And God is the Holy Spirit, God’s own good and Holy Ghost who possesses you and me in our Baptism, breathing the breath of faith into us, teaching us to pray “Abba” in Jesus’ name.

Yes, think of it! God has revealed Himself to us as one in the threefold Name, Father, Son, and Holy Spirit. He has made Himself known so beautifully, so simply. So of course He will not have us be silent about it. Rather, we have this name to sing and to share with all the nations.

He is God for all the nations—Father, Son, and Holy Spirit—but, today, remember that He is your God and you are His, baptized in His name. With Luther, take it each day for your own.

In the Name of the Father and of the Son and of the Holy Spirit.

–Rev. Larry Vogel

“Such a Church We Leave to the Enthusiasts!”

Martin Luther wrote in 1533:

It is quite true that wherever the preacher administers only bread and wine for the Sacrament, he is not very concerned about to whom he gives it, what they know or believe, or what they receive. There one sow feeds with the others, and such preachers simply see themselves above such caring. They would rather have uninstructed, ecstatic saints than have the care of nurturing Christians. Rather, they want to do things in such a way that after three years every thing would be laid waste, and neither God nor Christ nor Sacrament nor Christians would remain anymore. However, because we are concerned about nurturing Christians who will still be here after we are gone, and because it is Christ’s body and blood that are given out in the Sacrament, we will not and cannot give such a Sacrament to anyone unless he is first examined regarding what he has learned from the Catechism and whether he intends to forsake the sins which he has again committed. For we do not want to make Christ’s church into a pig pen [Matthew 7:6], letting each one come unexamined to the Sacrament as a pig to its trough. Such a church we leave to the Enthusiasts!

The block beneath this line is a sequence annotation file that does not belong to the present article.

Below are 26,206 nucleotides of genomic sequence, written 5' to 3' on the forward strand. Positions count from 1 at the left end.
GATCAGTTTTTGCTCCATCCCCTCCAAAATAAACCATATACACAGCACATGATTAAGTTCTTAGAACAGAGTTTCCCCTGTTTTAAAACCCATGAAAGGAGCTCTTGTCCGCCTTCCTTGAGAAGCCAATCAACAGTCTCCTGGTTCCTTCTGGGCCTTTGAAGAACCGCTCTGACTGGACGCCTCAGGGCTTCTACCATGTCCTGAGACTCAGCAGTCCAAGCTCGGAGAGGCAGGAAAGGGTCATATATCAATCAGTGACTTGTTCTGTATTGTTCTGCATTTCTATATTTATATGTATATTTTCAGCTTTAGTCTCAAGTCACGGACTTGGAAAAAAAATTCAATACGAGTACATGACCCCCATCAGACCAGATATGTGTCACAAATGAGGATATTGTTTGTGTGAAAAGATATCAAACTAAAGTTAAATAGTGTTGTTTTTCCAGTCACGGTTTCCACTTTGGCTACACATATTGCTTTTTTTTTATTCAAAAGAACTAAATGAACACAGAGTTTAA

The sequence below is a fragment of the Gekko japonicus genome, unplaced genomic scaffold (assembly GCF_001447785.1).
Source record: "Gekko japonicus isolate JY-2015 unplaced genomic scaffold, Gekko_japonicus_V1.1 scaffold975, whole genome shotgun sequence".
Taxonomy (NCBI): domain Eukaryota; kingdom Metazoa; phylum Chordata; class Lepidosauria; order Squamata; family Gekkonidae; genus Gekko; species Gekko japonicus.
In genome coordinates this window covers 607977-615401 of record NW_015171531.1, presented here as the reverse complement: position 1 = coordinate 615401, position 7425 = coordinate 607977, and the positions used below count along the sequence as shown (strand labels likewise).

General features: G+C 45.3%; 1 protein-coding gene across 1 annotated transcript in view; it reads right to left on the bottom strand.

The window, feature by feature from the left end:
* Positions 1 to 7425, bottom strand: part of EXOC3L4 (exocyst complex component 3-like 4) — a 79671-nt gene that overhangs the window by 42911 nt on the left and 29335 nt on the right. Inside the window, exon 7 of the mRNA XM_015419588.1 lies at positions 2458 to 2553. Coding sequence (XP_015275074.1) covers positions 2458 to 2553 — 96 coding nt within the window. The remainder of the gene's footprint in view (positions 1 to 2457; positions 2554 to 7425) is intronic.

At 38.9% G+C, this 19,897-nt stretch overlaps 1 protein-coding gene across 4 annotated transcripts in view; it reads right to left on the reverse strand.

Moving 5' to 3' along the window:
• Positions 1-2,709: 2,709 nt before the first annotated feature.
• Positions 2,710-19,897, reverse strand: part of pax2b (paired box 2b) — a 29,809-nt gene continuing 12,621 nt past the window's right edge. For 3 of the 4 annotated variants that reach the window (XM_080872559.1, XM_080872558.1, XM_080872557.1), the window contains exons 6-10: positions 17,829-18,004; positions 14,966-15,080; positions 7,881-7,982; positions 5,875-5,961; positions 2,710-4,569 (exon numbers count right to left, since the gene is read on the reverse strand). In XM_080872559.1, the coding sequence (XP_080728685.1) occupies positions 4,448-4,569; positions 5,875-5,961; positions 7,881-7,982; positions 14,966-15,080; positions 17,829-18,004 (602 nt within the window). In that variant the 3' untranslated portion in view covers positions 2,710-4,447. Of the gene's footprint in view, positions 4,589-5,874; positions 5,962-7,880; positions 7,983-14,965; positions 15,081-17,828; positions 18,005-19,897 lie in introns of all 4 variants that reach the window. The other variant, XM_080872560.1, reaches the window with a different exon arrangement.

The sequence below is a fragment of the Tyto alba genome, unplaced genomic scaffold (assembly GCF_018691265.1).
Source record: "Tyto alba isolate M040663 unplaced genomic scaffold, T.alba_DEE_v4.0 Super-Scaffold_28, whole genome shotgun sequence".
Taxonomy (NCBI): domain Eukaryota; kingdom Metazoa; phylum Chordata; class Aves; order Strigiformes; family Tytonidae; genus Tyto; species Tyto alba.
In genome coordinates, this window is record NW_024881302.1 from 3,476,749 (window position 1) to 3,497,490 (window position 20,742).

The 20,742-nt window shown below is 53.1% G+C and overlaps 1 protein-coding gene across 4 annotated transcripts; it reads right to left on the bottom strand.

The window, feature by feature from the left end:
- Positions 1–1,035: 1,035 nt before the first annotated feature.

And all of this we have received from the beginning of Christendom. For there we see and grasp the way in which the Creed, the Our Father, and the Ten Commandments were put together as a short summary and doctrine for the young and for those in need of instruction. From early on this was what was called a “catechism.” For “catechism” (say the Greeks) is a way of teaching with questions and answers, just as a schoolmaster has his pupils recite their lesson to see if they know it or not. In this way, those in need of instruction are to be examined and by their answers show that they know the parts of the Catechism, that they recognize the sin they again have done, and are willing to learn more and desire to do better. If they will not do this, they may not come to the Sacrament. The pastor is there as Christ’s faithful servant, and as far as it is possible for him, he may never cast the Sacrament to swine or dogs [Matthew 7:6]. He is to hear the people out and how it is with them. If they deceive him and do not speak honestly, then he is exonerated. They have done the deceit upon themselves.

WA 30/111:558-571. Translated by Jon D. Vieker, “An Open Letter to Those in Frankfurt on the Main, 1533,” Concordia Journal 16 (October 1990): 333–351.